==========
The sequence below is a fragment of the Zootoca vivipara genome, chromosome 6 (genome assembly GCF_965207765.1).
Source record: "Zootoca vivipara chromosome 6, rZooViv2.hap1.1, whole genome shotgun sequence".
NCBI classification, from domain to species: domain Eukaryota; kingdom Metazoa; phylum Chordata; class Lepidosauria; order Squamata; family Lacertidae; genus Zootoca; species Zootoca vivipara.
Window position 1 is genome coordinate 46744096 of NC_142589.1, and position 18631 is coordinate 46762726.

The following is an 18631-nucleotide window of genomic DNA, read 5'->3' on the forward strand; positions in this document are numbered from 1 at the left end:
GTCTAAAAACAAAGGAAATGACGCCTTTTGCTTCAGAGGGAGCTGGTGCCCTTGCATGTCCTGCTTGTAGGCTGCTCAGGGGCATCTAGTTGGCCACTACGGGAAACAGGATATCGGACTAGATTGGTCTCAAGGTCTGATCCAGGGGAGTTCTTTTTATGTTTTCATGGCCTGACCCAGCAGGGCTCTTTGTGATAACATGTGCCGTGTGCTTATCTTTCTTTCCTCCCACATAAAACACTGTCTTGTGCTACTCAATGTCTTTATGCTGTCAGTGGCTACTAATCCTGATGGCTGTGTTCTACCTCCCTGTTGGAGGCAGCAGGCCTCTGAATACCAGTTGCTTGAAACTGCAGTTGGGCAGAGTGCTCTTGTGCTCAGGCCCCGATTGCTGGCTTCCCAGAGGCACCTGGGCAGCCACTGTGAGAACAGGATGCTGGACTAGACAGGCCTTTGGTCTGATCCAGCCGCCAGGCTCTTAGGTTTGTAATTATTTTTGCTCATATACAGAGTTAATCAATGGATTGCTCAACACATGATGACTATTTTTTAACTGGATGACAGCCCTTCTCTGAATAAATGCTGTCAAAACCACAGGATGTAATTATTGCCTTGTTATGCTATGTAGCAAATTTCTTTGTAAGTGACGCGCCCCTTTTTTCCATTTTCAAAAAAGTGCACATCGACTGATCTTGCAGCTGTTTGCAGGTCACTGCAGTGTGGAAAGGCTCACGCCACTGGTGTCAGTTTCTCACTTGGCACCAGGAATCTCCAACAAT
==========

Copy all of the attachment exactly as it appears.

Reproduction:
The sequence below is a fragment of the Zootoca vivipara genome, chromosome 6 (genome assembly GCF_965207765.1).
Source record: "Zootoca vivipara chromosome 6, rZooViv2.hap1.1, whole genome shotgun sequence".
NCBI classification, from domain to species: domain Eukaryota; kingdom Metazoa; phylum Chordata; class Lepidosauria; order Squamata; family Lacertidae; genus Zootoca; species Zootoca vivipara.
Window position 1 is genome coordinate 46744096 of NC_142589.1, and position 18631 is coordinate 46762726.

The following is an 18631-nucleotide window of genomic DNA, read 5'->3' on the forward strand; positions in this document are numbered from 1 at the left end:
GTCTAAAAACAAAGGAAATGACGCCTTTTGCTTCAGAGGGAGCTGGTGCCCTTGCATGTCCTGCTTGTAGGCTGCTCAGGGGCATCTAGTTGGCCACTACGGGAAACAGGATATCGGACTAGATTGGTCTCAAGGTCTGATCCAGGGGAGTTCTTTTTATGTTTTCATGGCCTGACCCAGCAGGGCTCTTTGTGATAACATGTGCCGTGTGCTTATCTTTCTTTCCTCCCACATAAAACACTGTCTTGTGCTACTCAATGTCTTTATGCTGTCAGTGGCTACTAATCCTGATGGCTGTGTTCTACCTCCCTGTTGGAGGCAGCAGGCCTCTGAATACCAGTTGCTTGAAACTGCAGTTGGGCAGAGTGCTCTTGTGCTCAGGCCCCGATTGCTGGCTTCCCAGAGGCACCTGGGCAGCCACTGTGAGAACAGGATGCTGGACTAGACAGGCCTTTGGTCTGATCCAGCCGCCAGGCTCTTAGGTTTGTAATTATTTTTGCTCATATACAGAGTTAATCAATGGATTGCTCAACACATGATGACTATTTTTTAACTGGATGACAGCCCTTCTCTGAATAAATGCTGTCAAAACCACAGGATGTAATTATTGCCTTGTTATGCTATGTAGCAAATTTCTTTGTAAGTGACGCGCCCCTTTTTTCCATTTTCAAAAAAGTGCACATCGACTGATCTTGCAGCTGTTTGCAGGTCACTGCAGTGTGGAAAGGCTCACGCCACTGGTGTCAGTTTCTCACTTGGCACCAGGAATCTCCAACAAT